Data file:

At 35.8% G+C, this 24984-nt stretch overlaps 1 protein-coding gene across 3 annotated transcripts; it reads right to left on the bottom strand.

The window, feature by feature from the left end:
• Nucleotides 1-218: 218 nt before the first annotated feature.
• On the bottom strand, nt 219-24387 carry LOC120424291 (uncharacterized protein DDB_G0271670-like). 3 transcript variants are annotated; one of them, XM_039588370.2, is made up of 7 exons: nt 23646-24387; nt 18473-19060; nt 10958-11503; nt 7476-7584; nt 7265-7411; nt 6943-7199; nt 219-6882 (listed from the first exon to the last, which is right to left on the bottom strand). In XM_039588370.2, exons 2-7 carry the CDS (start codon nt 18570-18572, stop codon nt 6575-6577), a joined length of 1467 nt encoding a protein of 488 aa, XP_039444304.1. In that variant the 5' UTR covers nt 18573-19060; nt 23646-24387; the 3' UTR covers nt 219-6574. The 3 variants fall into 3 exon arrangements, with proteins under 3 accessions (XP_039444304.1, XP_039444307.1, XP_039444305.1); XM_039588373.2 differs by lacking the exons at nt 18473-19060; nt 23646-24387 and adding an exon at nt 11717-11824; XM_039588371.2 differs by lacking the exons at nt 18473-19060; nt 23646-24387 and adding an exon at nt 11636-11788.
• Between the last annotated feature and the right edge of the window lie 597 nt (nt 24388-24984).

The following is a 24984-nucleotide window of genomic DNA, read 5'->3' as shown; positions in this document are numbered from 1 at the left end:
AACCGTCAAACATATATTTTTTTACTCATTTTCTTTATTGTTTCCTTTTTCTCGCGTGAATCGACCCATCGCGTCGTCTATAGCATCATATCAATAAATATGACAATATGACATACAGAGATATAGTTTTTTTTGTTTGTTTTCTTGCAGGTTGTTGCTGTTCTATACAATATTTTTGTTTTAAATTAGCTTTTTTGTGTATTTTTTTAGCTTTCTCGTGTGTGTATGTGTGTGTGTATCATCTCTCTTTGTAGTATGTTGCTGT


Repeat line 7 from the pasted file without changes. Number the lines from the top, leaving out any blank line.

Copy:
AACCGTCAAACATATATTTTTTTACTCATTTTCTTTATTGTTTCCTTTTTCTCGCGTGAATCGACCCATCGCGTCGTCTATAGCATCATATCAATAAATATGACAATATGACATACAGAGATATAGTTTTTTTTGTTTGTTTTCTTGCAGGTTGTTGCTGTTCTATACAATATTTTTGTTTTAAATTAGCTTTTTTGTGTATTTTTTTAGCTTTCTCGTGTGTGTATGTGTGTGTGTATCATCTCTCTTTGTAGTATGTTGCTGT